A few students in every brick and mortar school always seemed to ruin it for everyone. Basically, they would be irresponsible with their library books. In other words, they would check out 30 books and return none… ever. Or, the reverse would be true. Some students simply checked out no books, and others could not share their books because the books were their responsibility (another rule). Many children checked out the number of books they could actually read and return within a week. However, since a few students could not do so, the “No More Than 2 Books from the Library Rule” was established. In homeschooling, my children can have as many books in their possession as we own, and we encourage them to share. Our house rule can change for one child only if needed (like for the child who thought he could take his brother’s books and lose them). When that child returned the books, he had another chance at borrowing brother’s books. So far, so good… I think.

In Closing

In closing, one reason why it is a good idea to homeschool is you can make and change rules on a case by case basis. A rule that once made sense may not anymore. Or, a rule that makes sense for one child may not for another. In homeschooling, we can make sensible rules that are subject to change. So, why homeschool? House rules can change!

In Christ,

Julie

P.S. One ‘teacher rule’ I don’t miss is the NO COFFEE RULE!  That was nearly the death of me. Come to my house anytime! We will have a cup (or two or three or four) of coffee together, as fellow homeschool moms. At least until noon. That’s my coffee rule for now at least, but it may be subject to change.

Be in constant prayer and keep a prayer journal to simplify and love homeschooling!

A Heart of Dakota Life

#5 – Be in constant prayer and keep a prayer journal to simplify and love your homeschool life!

We use  Heart of Dakota to homeschool, and we find that already goes a long way to help our family simplify and love our homeschool life! However, big and little things can still undermine our homeschooling success. So, in this “A Heart of Dakota Life” series, we’re exploring ways to simplify and love our homeschool life. First, we learned the importance of not ‘going it alone.’ Next, we recognized how important it is to enlist help. Then, we planned how we could  homeschool so we fully enjoy the comforts of our home. Finally, we talked about mindfully setting aside a balanced amount of time to teach. This brings us to our fifth way to simplify and love our homeschool life, and that is to be in constant prayer and to keep a prayer journal.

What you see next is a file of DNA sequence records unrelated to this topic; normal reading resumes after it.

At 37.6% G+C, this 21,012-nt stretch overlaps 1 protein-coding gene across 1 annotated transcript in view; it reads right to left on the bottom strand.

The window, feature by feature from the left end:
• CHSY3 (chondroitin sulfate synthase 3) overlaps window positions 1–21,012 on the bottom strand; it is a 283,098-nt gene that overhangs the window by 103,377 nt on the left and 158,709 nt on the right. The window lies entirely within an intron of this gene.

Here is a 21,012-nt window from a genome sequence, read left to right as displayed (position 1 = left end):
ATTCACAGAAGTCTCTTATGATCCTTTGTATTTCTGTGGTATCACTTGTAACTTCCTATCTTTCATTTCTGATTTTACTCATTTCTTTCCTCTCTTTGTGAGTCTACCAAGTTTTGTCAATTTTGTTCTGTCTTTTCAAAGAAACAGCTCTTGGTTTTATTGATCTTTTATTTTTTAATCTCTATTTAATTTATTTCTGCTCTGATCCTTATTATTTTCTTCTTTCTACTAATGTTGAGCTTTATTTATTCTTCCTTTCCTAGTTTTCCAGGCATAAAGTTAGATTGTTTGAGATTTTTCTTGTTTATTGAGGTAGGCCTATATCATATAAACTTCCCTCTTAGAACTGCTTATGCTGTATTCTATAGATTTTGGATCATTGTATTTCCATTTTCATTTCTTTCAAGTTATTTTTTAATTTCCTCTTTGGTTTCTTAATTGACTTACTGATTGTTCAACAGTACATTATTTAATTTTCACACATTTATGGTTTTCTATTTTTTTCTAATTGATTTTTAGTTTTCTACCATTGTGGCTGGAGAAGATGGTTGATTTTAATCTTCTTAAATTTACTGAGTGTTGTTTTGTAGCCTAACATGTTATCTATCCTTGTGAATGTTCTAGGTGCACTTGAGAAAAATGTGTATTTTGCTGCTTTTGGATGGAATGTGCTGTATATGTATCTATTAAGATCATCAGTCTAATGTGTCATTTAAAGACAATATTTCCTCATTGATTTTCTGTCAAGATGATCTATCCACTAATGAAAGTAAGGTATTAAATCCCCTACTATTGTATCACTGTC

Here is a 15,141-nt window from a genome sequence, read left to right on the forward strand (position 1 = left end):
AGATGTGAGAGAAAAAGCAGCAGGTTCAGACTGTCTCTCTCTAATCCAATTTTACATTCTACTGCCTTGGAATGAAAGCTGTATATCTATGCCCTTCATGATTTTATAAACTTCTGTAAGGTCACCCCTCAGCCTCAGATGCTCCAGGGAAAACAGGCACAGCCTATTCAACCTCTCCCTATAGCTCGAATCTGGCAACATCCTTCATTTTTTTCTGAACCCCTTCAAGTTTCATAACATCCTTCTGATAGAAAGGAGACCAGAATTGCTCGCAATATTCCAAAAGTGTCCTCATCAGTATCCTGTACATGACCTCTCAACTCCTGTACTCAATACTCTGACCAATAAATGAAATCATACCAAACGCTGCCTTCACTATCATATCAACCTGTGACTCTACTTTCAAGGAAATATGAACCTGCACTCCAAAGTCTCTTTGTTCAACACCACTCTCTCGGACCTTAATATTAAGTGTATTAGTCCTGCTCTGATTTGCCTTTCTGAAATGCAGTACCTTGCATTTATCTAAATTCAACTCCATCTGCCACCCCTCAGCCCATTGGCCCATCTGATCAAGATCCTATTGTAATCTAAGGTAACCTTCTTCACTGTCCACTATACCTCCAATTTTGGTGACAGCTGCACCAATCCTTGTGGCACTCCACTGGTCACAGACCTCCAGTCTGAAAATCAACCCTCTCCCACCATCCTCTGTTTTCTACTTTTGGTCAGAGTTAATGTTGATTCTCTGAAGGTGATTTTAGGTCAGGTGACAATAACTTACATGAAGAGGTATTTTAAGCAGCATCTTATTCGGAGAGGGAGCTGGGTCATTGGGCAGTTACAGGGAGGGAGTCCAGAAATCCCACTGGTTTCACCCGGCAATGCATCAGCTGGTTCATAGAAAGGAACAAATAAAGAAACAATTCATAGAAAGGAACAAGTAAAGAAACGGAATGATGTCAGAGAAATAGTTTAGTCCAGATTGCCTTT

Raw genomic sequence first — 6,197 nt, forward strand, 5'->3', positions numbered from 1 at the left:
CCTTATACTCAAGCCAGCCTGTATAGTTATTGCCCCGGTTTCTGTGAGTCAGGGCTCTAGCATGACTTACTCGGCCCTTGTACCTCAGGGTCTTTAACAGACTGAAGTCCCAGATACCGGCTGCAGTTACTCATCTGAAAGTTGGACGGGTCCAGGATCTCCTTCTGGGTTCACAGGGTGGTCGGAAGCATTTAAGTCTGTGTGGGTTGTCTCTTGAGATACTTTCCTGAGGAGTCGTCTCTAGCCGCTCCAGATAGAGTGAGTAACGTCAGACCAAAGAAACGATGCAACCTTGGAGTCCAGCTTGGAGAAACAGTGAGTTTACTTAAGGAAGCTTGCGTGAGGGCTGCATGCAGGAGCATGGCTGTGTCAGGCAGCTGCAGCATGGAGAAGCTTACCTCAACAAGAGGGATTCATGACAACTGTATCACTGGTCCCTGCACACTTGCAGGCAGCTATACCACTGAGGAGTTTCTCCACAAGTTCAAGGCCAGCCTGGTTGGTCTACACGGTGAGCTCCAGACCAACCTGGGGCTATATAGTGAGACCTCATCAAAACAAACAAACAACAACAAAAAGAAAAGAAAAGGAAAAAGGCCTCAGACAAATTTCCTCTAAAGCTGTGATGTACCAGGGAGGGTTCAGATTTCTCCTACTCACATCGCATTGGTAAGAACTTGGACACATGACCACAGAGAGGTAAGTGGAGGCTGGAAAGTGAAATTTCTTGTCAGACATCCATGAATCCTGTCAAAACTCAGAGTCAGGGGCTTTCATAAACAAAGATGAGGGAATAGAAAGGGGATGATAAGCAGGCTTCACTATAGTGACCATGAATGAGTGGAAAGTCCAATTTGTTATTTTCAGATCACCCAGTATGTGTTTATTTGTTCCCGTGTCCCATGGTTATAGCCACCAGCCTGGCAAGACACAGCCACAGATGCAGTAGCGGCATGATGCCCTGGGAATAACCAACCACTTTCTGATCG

Homeschooling is a blessing, but there still will be times your emotions threaten to get the best of you.

Homeschooling is a blessing! But, there still will be times when your emotions threaten to get the best of you. This may or may not have anything to do with homeschooling. Just this past week when my nephew went to Mayo Clinic, I felt anguish. As my husband drove in blizzard conditions, I felt fear. When my son could not locate his Storytime cards again, I felt frustration. As my son took his college final worth 85% of his grade, I felt anxious. When I learned a homeschool mom’s baby would likely pass away soon, I felt deep sorrow. As I watched my Mom drive away alone on icy roads without my Dad (who passed away), I felt bitter. When my cell phone rang with another fake message, I was angry. Take inventory of your emotions this past week. I bet you’ve had your share too!

One of the best ways to combat runaway emotions is to pray.

We live in a world that says it’s okay to let our emotions run wild. But, that is not really what God says. When we feel runaway emotions, we should recognize we’ve stepped onto a potential battlefield, and our best defense is to talk to God. We don’t have to wait until ‘prayer time.’ Rather, we can immediately pray for help! I have found that simply stopping, praying to ask for help, and then choosing to mindfully leave it in God’s hands helps me go on. God does not desire for us to be out of control or to be burdened and unable to go on. However, He does want us to talk to Him, to have a relationship with Him, and to trust Him. Praying, preferably sooner rather than later, is one of the best ways to combat potential runaway emotions.

One of the best ways to combat recurring emotional hardships is to keep a prayer journal. 

We all have hardships in life, and some of them are recurring or ongoing. I have found one of the best ways to combat these hardships is to keep a prayer journal. Now, my prayer journal is very pretty on the outside, but I don’t have rules of perfection for the inside. Sometimes I write in long-flowing lovely cursive, and other times I write in largely illegible writing. It doesn’t matter. God knows what it says. My prayer journal is eclectic. I write Scripture, quiet time notes, and prayers. Many times, my prayers are just a list of people and phrases of concerns. However you choose to keep a prayer journal, it is one of the best ways to combat recurring hardships. You will see God’s hand over time and grow to trust and love Him more and more.

George Muller’s Constant Prayers and Prayer Journal